# Relating geometric and Algebraic Definitions of the dot product

I am about to enter the class Engineering Physics II. Alas, much of my mastery of vector manipulation is predicated on something I don't understand that must be taken as an assumption for me to proceed; that's killing me. With that prelude, I can't seem to associate the sensible geometric definition of the dot product: $$AB\cos{\theta}$$ with the (seemingly) painfully arbitrary algebraic definition of the dot product, derivable from: $$(A_x\hat{i} + A_y\hat{j}+A_z\hat{z}) \bullet (B_x\hat{i} + B_y\hat{j}+B_z\hat{z})$$

I simply can't wrap my mind around how the geometry translates to this is any terms. (I can come to the conclusion that this statement simplifies to $A_xB_x+A_yB_y+A_zB_z=\vec{A}\bullet\vec{B}$, as $\hat{i}\hat{i}=0$, among others. But I CANNOT come to terms with this or any other more"top-level" statement.) I can neither prove this algebraically nor think, again, of a geometric case which can be constructed to demonstrate this. To prove that I tried, let me post some of my mathematical convulsions:

First, try to put the equations in more similar terms: $$\sqrt{A_x^2+A_y^2+A_z^2}\sqrt{B_x^2+B_y^2+B_z^2}\cos{\theta} = (A_x\hat{i} + A_y\hat{j}+A_z\hat{z}) \bullet (B_x\hat{i} + B_y\hat{j}+B_z\hat{z}) \space \mathrm{where} \space \theta =|\angle{A}-\angle{B}|$$ But I also states the right side of the equation in more explicit terms $$(\sqrt{A_x^2+A_y^2+A_z^2}\hat{i}+ \sqrt{B_x^2+B_y^2+B_z^2}\hat{j} +\small{\small{\bullet\bullet\bullet}} \space \mathrm{ect}$$ For the sake of it being thus far fruitless, I have excluded the diagram.

Thank you for any help!

• As of now, this post doesn't contain the algebraic definition of the dot product: ($A \cdot B := A_xB_x + A_yB_y + A_zB_z)$. – Thomas Belulovich Jan 5 '14 at 21:08
• Hmmm... This is the equivalency that my textbook used to derive it. Thank you. I'll clarify this. – user1833028 Jan 5 '14 at 21:12

Consider this:

Both algebraic and geometric are commutative.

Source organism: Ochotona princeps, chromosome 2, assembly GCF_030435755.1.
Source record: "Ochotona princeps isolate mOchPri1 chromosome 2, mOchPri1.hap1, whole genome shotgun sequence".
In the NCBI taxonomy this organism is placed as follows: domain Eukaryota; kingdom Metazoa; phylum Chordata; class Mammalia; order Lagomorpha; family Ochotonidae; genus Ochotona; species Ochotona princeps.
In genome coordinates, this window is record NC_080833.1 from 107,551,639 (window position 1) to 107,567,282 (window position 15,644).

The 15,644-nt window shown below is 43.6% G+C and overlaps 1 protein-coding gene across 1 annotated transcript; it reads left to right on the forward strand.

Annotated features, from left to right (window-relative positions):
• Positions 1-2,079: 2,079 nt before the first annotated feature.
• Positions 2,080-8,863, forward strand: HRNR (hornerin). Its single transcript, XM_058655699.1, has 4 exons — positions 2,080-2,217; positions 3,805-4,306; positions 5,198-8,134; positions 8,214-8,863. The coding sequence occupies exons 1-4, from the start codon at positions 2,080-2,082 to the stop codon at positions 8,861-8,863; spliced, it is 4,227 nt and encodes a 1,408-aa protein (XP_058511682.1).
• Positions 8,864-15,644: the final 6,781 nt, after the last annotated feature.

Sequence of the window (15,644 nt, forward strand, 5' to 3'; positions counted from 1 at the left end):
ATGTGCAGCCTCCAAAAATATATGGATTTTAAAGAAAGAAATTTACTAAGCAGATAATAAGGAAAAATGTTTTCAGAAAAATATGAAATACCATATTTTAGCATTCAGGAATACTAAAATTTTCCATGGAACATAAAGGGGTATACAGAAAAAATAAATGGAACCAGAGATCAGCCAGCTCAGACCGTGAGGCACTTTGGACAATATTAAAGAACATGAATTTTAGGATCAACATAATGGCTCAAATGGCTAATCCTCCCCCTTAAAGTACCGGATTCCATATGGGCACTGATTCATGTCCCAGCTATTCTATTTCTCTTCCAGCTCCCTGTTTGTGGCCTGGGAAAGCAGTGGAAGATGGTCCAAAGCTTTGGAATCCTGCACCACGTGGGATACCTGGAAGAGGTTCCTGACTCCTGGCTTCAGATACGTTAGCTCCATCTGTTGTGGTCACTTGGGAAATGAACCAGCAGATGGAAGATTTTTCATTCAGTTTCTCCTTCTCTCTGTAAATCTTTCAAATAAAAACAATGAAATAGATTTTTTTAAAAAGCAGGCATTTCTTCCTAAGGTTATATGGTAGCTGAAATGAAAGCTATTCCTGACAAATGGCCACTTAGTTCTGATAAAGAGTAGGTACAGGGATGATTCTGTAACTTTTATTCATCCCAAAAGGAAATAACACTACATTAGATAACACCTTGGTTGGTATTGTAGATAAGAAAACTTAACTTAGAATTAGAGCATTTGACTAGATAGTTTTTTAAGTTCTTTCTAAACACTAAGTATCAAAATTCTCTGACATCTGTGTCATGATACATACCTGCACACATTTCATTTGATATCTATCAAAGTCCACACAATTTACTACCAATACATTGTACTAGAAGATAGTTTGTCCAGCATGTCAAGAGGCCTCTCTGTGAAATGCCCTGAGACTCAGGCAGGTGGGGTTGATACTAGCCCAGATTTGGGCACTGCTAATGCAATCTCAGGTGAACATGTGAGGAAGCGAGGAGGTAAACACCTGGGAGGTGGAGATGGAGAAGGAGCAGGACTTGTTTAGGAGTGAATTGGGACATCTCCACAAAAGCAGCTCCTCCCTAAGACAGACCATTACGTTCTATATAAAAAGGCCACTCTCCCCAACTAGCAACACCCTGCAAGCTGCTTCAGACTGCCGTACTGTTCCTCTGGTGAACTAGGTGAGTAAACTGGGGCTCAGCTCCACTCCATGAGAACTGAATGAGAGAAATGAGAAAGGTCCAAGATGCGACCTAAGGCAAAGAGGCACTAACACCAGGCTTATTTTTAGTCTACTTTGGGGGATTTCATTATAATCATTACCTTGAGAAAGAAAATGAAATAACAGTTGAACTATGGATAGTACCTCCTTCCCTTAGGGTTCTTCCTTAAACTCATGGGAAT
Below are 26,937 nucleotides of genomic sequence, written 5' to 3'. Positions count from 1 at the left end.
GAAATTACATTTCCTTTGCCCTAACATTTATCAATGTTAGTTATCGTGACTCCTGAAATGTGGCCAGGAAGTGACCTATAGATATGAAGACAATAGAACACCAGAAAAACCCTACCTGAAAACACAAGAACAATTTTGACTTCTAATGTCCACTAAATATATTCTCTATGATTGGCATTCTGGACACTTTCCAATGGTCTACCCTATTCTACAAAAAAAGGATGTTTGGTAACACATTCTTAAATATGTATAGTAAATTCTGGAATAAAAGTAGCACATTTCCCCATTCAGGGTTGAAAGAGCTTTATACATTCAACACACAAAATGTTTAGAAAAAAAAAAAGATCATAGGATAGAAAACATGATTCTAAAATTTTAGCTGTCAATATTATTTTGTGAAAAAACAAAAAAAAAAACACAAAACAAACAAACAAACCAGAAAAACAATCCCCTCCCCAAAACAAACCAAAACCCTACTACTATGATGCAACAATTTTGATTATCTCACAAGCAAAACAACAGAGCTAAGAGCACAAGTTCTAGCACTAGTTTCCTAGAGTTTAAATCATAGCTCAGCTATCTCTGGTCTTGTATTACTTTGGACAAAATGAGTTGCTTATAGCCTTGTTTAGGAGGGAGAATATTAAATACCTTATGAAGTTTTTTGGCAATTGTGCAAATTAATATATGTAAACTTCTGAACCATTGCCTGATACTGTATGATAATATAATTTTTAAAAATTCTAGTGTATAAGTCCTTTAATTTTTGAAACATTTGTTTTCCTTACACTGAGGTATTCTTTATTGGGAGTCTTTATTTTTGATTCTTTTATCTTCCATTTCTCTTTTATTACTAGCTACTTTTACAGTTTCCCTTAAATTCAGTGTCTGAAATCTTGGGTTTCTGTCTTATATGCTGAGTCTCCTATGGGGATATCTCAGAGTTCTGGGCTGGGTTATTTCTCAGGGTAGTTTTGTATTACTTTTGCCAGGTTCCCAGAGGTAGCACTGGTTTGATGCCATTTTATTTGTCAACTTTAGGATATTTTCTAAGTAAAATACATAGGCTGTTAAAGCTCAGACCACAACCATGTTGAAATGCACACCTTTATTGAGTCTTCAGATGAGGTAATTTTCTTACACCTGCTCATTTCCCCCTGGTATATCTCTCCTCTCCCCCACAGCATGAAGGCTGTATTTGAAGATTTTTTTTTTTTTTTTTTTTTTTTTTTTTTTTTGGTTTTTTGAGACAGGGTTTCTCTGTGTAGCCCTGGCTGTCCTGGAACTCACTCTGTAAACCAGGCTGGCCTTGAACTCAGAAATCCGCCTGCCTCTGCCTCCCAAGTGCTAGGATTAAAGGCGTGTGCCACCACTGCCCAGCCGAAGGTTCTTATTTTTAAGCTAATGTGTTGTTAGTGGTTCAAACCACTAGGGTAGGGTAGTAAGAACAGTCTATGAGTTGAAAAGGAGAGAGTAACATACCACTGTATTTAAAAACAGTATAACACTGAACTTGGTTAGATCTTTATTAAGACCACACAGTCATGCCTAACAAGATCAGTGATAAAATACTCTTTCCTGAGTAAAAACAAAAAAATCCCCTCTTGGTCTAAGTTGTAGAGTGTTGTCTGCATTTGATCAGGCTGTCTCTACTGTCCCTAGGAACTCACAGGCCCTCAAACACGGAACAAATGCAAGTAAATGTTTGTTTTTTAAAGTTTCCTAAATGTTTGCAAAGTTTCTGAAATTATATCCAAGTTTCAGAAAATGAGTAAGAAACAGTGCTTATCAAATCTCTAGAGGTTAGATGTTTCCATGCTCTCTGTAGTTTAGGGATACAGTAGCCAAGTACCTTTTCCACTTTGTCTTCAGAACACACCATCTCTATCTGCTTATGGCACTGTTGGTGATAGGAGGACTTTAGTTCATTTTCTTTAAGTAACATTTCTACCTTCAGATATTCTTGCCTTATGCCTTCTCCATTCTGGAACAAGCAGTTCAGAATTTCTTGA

The algebraic dot product is linear: easily seen from the definition.

The geometric product is linear: scalar multiplication is easily checked. To check for summation, align $A,B$ on a coordinate system so that they are on the xy-plane with $B$ along the y-axis, then $|A|\cos\theta$ is just the $y$ coordinate of $A$, and then the rest follow.

The definition of both match each other at all pair of standard basis $e_{i}$: $e_{i}\cdot e_{j}=\delta_{i,j}$ in both case.

Hence they must match each other complete. Basically, it's just essentially a sort of uniqueness theorem: you want some sort of "dot product" that satisfy certain condition, and there is only one that come out. Any definition that match those condition must produce the same product.

And these conditions are very clearly motivated by physical issue: commutative is because you can rotate the world around and the physic should not change; linearity because it make sense that total energy spent by 2 people pushing something should be the sum of energy spent by each; orthogonal is because it make sense that no energy are spent if you don't move the object at all; and normalization is just choosing an arbitrary choice of unit.

To understand that it's the same thing you have to know about orthogonal projections. In particular, the orthogonal projection of $B$ onto the straight line spanned by $A$ is

$$\pi_A(B) = \dfrac{A \bullet B}{A\bullet A} A \ .$$

Hence, if $\theta = \angle{AB}$ is an acute angle,

$$\cos\theta = \dfrac{||\pi_A(B)||}{||B||} = \dfrac{A \bullet B}{A\bullet A}\dfrac{||A||}{||B||} = \dfrac{A\bullet B}{||A||\cdot||B||} \ .$$

The relationship between the geometric and algebraic viewpoints of the dot product is nicely expressed via the law of cosines.

The dot product $A \cdot B = A_xB_x + A_yB_y + A_zC_z$ has amazingly useful properties:

1. $A \cdot A = A_x^2+A_y^2+A_z^2 = |A|^2$

2. $A \cdot (B + C) = A \cdot B + A \cdot C$

3. $(A+B) \cdot C = A \cdot C + B \cdot C.$

4. $A \cdot B = B \cdot A$.

I will attempt to prove $A \cdot B = |A||B| \cos \theta$ using the above properties and the law of cosines.

A triangle $LMN$ in space can be made out of the three vectors $A = \vec{LM},B = \vec{LN},$ and $A-B = \vec{MN}$.

The law of cosines then tells us

$$|A-B|^2 = |A|^2 + |B|^2 - 2|A||B|\cos \theta$$

where $\theta$ is the angle formed by vectors $A$ and $B$.

Now let's use that property (1.) from above to write this in terms of dot products:

$$(A-B)\cdot (A-B) = A \cdot A + B \cdot B - 2 |A||B| \cos \theta.$$

Expand the left side out:

$$A \cdot A + B \cdot B - 2 A \cdot B = A \cdot A + B \cdot B - 2 |A||B| \cos \theta.$$

Cancelling,

$$-2 A \cdot B = -2 |A||B| \cos \theta \implies A \cdot B = |A||B| \cos \theta.$$